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Vagabond Community News Update- November 6, 2007

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Vagabond Community News Update- November 6, 2007
Vila Nova de Milfontes, Portugal
November 6, 2007
Wade from www.VagabondJourney.com


Where are the world’s travelers right now? What are all the dirty little Hobos digging into? What vagabond has gone over the edge and who has gone home? All here, in this Vagabond Community News Update.

Wanderjahr Jill’s promotional photo (hehehe).

Mira from Wanderjahr Jill

Wanderjahr Jill has found herself riding a souped up bicycle across the south of Europe with your dear editor (me), and getting mad at him (me) the whole while as if they are lovers (they are). Yup, she is on a bicycle journey from Portugal to France, but has ran aground in Vila Nova de Milfontes on the Portuguese coast. It is such a beautiful little town, right on the apex of where the River Mira empties into the Pacific Ocean, that it has seemingly entrapped poor Wanderjahr Jill. Vila Nova de Milfontes, during the low-season, is an incredibly nice and accommodating haunt for the vagabond: the food is plentiful, the beer is cheap, the Casa Amarela guesthouse provides a private room with bath and shower for a vagabum penance, and, most importantly for the Wanderjahr Jill site, a free internet connection. Lazy days of swinging poi balls and juggling on the beach abound. I think Mira has found her idea of paradise in this deserted, winter time beach resort town.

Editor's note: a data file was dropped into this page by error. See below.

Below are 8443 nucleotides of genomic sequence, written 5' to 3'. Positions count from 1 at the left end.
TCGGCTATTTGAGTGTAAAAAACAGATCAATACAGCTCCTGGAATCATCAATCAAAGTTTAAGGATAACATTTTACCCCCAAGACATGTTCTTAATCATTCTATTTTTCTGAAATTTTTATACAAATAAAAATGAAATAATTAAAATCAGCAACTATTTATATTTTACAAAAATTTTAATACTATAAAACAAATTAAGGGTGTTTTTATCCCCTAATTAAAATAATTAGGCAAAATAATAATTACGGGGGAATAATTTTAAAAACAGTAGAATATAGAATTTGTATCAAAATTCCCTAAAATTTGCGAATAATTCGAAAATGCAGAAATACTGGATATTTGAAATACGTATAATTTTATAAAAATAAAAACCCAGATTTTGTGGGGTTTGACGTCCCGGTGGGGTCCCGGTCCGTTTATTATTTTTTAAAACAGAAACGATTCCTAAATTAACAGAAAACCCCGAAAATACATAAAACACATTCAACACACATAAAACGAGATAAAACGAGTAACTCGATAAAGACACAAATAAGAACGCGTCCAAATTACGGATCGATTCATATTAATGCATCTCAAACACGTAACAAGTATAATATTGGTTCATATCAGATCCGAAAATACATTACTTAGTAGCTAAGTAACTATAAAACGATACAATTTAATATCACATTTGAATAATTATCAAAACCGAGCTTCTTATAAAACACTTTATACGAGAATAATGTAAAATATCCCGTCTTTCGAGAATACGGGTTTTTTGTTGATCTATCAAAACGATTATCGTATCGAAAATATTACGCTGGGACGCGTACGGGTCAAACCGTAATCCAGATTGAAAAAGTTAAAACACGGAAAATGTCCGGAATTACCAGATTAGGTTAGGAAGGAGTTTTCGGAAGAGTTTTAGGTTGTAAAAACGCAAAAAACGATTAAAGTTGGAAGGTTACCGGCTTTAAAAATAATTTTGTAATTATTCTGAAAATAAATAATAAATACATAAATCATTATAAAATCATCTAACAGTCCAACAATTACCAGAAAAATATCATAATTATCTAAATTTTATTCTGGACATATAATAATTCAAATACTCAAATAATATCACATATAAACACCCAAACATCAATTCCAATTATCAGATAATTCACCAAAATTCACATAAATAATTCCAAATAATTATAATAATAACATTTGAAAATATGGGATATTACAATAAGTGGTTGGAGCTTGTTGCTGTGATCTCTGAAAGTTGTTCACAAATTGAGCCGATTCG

Mira has also been writing little poems and prose pieces about the exhilarating days of bicycle travel and restful nights of beach camping on her travelogue, Wanderjahr Jill. Her beautiful travel blog is packed full of stories and photographs from her previous travels in China, India, Latin America, the USA, and Morocco. Check it out if you want the other (sweeter) half of the Song of the Open Road story.

From Wanderjahr Jill’s Going to Africa:

“Anyway, there is so much adventure out there. I feel like I have to hide them all away until the future, until school is finished; so that I can fit into some little, neat box of society.
The more I travel, the more I realize how false this box is; how the rest of the world does not live in this same reality as the one I have been brought up in.”

Andy the HoboTraveler.com